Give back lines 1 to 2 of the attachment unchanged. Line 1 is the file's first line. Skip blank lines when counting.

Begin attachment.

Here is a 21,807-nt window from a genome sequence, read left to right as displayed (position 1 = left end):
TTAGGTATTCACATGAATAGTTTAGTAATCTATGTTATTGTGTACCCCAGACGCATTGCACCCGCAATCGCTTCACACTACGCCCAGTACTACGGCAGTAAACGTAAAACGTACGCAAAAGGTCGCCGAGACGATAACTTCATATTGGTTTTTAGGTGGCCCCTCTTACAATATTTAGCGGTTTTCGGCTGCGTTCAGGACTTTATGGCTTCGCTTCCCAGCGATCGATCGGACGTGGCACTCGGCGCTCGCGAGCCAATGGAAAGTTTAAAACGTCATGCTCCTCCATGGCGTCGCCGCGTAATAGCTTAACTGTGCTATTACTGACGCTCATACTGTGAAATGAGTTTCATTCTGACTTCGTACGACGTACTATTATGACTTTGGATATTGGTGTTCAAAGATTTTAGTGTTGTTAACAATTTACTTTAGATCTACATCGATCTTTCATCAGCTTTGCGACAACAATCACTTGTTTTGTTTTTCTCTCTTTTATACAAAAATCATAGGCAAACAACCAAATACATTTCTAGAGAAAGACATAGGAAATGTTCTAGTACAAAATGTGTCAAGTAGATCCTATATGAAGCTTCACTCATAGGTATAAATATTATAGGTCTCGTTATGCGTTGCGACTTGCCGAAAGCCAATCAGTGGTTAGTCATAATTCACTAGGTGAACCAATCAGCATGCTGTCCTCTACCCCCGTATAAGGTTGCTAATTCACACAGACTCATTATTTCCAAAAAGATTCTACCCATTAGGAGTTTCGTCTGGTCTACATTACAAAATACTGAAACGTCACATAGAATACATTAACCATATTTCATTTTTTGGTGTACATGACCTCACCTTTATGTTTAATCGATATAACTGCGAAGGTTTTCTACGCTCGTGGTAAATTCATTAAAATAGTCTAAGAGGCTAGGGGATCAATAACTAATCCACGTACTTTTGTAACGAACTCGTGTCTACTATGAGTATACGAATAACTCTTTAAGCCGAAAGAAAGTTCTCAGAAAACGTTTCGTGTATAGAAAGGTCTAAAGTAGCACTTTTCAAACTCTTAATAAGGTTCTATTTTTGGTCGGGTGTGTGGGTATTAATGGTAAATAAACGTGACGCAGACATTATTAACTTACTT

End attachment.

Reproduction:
Here is a 21,807-nt window from a genome sequence, read left to right as displayed (position 1 = left end):
TTAGGTATTCACATGAATAGTTTAGTAATCTATGTTATTGTGTACCCCAGACGCATTGCACCCGCAATCGCTTCACACTACGCCCAGTACTACGGCAGTAAACGTAAAACGTACGCAAAAGGTCGCCGAGACGATAACTTCATATTGGTTTTTAGGTGGCCCCTCTTACAATATTTAGCGGTTTTCGGCTGCGTTCAGGACTTTATGGCTTCGCTTCCCAGCGATCGATCGGACGTGGCACTCGGCGCTCGCGAGCCAATGGAAAGTTTAAAACGTCATGCTCCTCCATGGCGTCGCCGCGTAATAGCTTAACTGTGCTATTACTGACGCTCATACTGTGAAATGAGTTTCATTCTGACTTCGTACGACGTACTATTATGACTTTGGATATTGGTGTTCAAAGATTTTAGTGTTGTTAACAATTTACTTTAGATCTACATCGATCTTTCATCAGCTTTGCGACAACAATCACTTGTTTTGTTTTTCTCTCTTTTATACAAAAATCATAGGCAAACAACCAAATACATTTCTAGAGAAAGACATAGGAAATGTTCTAGTACAAAATGTGTCAAGTAGATCCTATATGAAGCTTCACTCATAGGTATAAATATTATAGGTCTCGTTATGCGTTGCGACTTGCCGAAAGCCAATCAGTGGTTAGTCATAATTCACTAGGTGAACCAATCAGCATGCTGTCCTCTACCCCCGTATAAGGTTGCTAATTCACACAGACTCATTATTTCCAAAAAGATTCTACCCATTAGGAGTTTCGTCTGGTCTACATTACAAAATACTGAAACGTCACATAGAATACATTAACCATATTTCATTTTTTGGTGTACATGACCTCACCTTTATGTTTAATCGATATAACTGCGAAGGTTTTCTACGCTCGTGGTAAATTCATTAAAATAGTCTAAGAGGCTAGGGGATCAATAACTAATCCACGTACTTTTGTAACGAACTCGTGTCTACTATGAGTATACGAATAACTCTTTAAGCCGAAAGAAAGTTCTCAGAAAACGTTTCGTGTATAGAAAGGTCTAAAGTAGCACTTTTCAAACTCTTAATAAGGTTCTATTTTTGGTCGGGTGTGTGGGTATTAATGGTAAATAAACGTGACGCAGACATTATTAACTTACTT